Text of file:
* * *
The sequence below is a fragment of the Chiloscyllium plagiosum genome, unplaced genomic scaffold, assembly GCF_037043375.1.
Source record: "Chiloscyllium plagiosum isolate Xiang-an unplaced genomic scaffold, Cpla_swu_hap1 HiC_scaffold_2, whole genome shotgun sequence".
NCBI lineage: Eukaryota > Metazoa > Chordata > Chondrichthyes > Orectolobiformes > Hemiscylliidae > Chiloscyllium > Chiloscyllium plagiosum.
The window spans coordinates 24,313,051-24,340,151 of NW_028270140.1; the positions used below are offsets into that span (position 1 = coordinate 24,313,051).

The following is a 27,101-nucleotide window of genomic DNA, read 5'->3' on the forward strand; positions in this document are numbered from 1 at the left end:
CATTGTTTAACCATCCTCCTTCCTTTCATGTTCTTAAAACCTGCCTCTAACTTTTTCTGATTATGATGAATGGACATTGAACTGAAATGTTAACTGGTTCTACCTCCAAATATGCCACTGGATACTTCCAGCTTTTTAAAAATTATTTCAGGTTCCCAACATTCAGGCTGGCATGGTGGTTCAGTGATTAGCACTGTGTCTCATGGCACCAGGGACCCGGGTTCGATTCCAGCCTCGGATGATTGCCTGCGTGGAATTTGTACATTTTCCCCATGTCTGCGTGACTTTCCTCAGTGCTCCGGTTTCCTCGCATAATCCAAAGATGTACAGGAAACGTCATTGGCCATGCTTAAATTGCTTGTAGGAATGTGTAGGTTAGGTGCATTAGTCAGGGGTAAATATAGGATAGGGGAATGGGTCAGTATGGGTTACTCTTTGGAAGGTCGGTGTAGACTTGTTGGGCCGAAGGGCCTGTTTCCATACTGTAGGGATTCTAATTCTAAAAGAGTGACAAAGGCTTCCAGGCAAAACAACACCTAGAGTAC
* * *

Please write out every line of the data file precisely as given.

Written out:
The sequence below is a fragment of the Chiloscyllium plagiosum genome, unplaced genomic scaffold, assembly GCF_037043375.1.
Source record: "Chiloscyllium plagiosum isolate Xiang-an unplaced genomic scaffold, Cpla_swu_hap1 HiC_scaffold_2, whole genome shotgun sequence".
NCBI lineage: Eukaryota > Metazoa > Chordata > Chondrichthyes > Orectolobiformes > Hemiscylliidae > Chiloscyllium > Chiloscyllium plagiosum.
The window spans coordinates 24,313,051-24,340,151 of NW_028270140.1; the positions used below are offsets into that span (position 1 = coordinate 24,313,051).

The following is a 27,101-nucleotide window of genomic DNA, read 5'->3' on the forward strand; positions in this document are numbered from 1 at the left end:
CATTGTTTAACCATCCTCCTTCCTTTCATGTTCTTAAAACCTGCCTCTAACTTTTTCTGATTATGATGAATGGACATTGAACTGAAATGTTAACTGGTTCTACCTCCAAATATGCCACTGGATACTTCCAGCTTTTTAAAAATTATTTCAGGTTCCCAACATTCAGGCTGGCATGGTGGTTCAGTGATTAGCACTGTGTCTCATGGCACCAGGGACCCGGGTTCGATTCCAGCCTCGGATGATTGCCTGCGTGGAATTTGTACATTTTCCCCATGTCTGCGTGACTTTCCTCAGTGCTCCGGTTTCCTCGCATAATCCAAAGATGTACAGGAAACGTCATTGGCCATGCTTAAATTGCTTGTAGGAATGTGTAGGTTAGGTGCATTAGTCAGGGGTAAATATAGGATAGGGGAATGGGTCAGTATGGGTTACTCTTTGGAAGGTCGGTGTAGACTTGTTGGGCCGAAGGGCCTGTTTCCATACTGTAGGGATTCTAATTCTAAAAGAGTGACAAAGGCTTCCAGGCAAAACAACACCTAGAGTAC